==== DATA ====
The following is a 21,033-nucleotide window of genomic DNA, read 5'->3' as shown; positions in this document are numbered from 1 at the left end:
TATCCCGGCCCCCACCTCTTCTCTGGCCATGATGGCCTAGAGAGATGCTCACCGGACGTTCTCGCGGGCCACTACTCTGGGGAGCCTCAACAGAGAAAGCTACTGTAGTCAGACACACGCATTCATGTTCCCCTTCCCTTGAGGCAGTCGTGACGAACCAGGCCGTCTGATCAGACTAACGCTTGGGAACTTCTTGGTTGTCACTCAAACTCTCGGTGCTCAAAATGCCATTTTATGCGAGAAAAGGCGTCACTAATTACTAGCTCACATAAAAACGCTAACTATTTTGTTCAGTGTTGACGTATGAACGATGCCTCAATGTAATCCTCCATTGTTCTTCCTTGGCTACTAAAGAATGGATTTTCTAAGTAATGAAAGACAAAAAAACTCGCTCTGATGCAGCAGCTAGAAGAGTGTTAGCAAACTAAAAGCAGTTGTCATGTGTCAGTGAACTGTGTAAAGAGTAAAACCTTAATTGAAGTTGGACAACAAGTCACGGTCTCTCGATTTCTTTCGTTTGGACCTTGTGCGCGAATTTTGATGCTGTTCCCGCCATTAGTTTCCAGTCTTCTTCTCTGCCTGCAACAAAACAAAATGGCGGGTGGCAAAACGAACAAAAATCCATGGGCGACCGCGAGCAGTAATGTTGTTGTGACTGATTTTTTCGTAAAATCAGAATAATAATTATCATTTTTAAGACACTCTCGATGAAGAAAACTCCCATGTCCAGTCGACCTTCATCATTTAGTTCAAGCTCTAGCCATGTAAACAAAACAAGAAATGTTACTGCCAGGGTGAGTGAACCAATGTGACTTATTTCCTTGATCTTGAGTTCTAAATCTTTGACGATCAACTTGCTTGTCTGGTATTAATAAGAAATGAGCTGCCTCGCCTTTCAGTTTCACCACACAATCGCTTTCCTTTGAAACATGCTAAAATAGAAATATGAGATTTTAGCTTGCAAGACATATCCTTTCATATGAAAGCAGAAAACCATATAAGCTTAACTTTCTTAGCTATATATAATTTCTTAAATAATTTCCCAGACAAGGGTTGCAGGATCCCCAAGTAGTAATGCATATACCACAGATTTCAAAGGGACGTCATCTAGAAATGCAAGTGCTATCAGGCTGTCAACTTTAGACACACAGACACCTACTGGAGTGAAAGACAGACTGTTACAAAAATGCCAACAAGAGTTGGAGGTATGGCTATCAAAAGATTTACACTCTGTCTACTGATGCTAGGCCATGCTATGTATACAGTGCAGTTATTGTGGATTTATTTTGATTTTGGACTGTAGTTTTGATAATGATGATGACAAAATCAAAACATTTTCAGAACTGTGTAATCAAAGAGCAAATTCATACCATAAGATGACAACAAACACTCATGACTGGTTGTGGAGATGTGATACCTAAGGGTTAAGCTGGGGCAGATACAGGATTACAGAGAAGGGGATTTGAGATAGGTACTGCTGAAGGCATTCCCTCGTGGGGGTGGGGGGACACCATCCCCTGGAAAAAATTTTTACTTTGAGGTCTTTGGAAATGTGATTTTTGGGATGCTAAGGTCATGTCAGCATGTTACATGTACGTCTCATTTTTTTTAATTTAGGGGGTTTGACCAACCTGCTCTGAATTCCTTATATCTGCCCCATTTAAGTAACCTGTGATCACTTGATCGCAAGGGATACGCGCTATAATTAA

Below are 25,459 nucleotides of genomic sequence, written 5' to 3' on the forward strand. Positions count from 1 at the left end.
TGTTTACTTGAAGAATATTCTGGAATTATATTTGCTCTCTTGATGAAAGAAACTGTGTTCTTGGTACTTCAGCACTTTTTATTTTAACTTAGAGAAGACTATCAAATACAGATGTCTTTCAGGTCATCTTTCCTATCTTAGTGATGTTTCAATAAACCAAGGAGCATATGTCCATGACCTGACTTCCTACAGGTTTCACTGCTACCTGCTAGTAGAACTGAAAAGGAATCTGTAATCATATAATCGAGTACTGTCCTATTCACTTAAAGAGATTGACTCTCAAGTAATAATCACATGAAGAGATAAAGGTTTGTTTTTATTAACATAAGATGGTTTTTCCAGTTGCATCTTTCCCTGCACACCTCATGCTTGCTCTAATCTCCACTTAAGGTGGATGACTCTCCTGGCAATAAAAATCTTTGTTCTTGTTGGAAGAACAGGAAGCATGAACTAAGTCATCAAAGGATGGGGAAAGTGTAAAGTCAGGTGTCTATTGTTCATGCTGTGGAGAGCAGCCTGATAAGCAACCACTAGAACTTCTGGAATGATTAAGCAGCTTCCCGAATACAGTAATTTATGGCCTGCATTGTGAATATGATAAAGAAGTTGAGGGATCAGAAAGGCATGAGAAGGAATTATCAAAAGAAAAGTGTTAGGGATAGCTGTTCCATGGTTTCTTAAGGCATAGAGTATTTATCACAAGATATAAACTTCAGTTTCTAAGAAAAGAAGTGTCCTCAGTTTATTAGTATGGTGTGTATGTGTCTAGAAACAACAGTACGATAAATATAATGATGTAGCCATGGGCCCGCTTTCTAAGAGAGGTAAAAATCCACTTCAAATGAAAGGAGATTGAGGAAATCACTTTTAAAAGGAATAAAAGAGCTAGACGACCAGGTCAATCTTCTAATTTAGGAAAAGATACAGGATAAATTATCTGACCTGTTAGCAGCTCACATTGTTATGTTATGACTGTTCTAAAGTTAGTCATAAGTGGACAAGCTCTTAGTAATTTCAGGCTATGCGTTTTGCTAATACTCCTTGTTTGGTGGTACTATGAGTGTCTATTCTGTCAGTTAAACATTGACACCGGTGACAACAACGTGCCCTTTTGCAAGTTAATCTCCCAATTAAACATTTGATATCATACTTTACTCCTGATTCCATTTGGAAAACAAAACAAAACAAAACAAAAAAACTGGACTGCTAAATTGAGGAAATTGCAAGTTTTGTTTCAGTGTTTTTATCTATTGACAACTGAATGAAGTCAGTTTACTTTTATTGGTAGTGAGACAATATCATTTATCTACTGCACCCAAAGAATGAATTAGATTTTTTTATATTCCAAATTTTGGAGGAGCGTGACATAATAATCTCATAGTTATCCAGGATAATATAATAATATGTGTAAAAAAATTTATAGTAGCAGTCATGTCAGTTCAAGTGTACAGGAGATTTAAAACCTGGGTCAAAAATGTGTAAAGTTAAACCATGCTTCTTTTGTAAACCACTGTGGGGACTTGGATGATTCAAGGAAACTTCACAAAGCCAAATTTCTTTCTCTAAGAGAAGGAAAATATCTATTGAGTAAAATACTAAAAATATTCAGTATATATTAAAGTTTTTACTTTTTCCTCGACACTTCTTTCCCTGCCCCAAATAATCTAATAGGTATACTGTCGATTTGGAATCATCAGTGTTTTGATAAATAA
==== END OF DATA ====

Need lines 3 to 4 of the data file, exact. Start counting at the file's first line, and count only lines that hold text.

Below are 25,459 nucleotides of genomic sequence, written 5' to 3' on the forward strand. Positions count from 1 at the left end.
TGTTTACTTGAAGAATATTCTGGAATTATATTTGCTCTCTTGATGAAAGAAACTGTGTTCTTGGTACTTCAGCACTTTTTATTTTAACTTAGAGAAGACTATCAAATACAGATGTCTTTCAGGTCATCTTTCCTATCTTAGTGATGTTTCAATAAACCAAGGAGCATATGTCCATGACCTGACTTCCTACAGGTTTCACTGCTACCTGCTAGTAGAACTGAAAAGGAATCTGTAATCATATAATCGAGTACTGTCCTATTCACTTAAAGAGATTGACTCTCAAGTAATAATCACATGAAGAGATAAAGGTTTGTTTTTATTAACATAAGATGGTTTTTCCAGTTGCATCTTTCCCTGCACACCTCATGCTTGCTCTAATCTCCACTTAAGGTGGATGACTCTCCTGGCAATAAAAATCTTTGTTCTTGTTGGAAGAACAGGAAGCATGAACTAAGTCATCAAAGGATGGGGAAAGTGTAAAGTCAGGTGTCTATTGTTCATGCTGTGGAGAGCAGCCTGATAAGCAACCACTAGAACTTCTGGAATGATTAAGCAGCTTCCCGAATACAGTAATTTATGGCCTGCATTGTGAATATGATAAAGAAGTTGAGGGATCAGAAAGGCATGAGAAGGAATTATCAAAAGAAAAGTGTTAGGGATAGCTGTTCCATGGTTTCTTAAGGCATAGAGTATTTATCACAAGATATAAACTTCAGTTTCTAAGAAAAGAAGTGTCCTCAGTTTATTAGTATGGTGTGTATGTGTCTAGAAACAACAGTACGATAAATATAATGATGTAGCCATGGGCCCGCTTTCTAAGAGAGGTAAAAATCCACTTCAAATGAAAGGAGATTGAGGAAATCACTTTTAAAAGGAATAAAAGAGCTAGACGACCAGGTCAATCTTCTAATTTAGGAAAAGATACAGGATAAATTATCTGACCTGTTAGCAGCTCACATTGTTATGTTATGACTGTTCTAAAGTTAGTCATAAGTGGACAAGCTCTTAGTAATTTCAGGCTATGCGTTTTGCTAATACTCCTTGTTTGGTGGTACTATGAGTGTCTATTCTGTCAGTTAAACATTGACACCGGTGACAACAACGTGCCCTTTTGCAAGTTAATCTCCCAATTAAACATTTGATATCATACTTTACTCCTGATTCCATTTGGAAAACAAAACAAAACAAAACAAAAAAACTGGACTGCTAAATTGAGGAAATTGCAAGTTTTGTTTCAGTGTTTTTATCTATTGACAACTGAATGAAGTCAGTTTACTTTTATTGGTAGTGAGACAATATCATTTATCTACTGCACCCAAAGAATGAATTAGATTTTTTTATATTCCAAATTTTGGAGGAGCGTGACATAATAATCTCATAGTTATCCAGGATAATATAATAATATGTGTAAAAAAATTTATAGTAGCAGTCATGTCAGTTCAAGTGTACAGGAGATTTAAAACCTGGGTCAAAAATGTGTAAAGTTAAACCATGCTTCTTTTGTAAACCACTGTGGGGACTTGGATGATTCAAGGAAACTTCACAAAGCCAAATTTCTTTCTCTAAGAGAAGGAAAATATCTATTGAGTAAAATACTAAAAATATTCAGTATATATTAAAGTTTTTACTTTTTCCTCGACACTTCTTTCCCTGCCCCAAATAATCTAATAGGTATACTGTCGATTTGGAATCATCAGTGTTTTGATAAATAA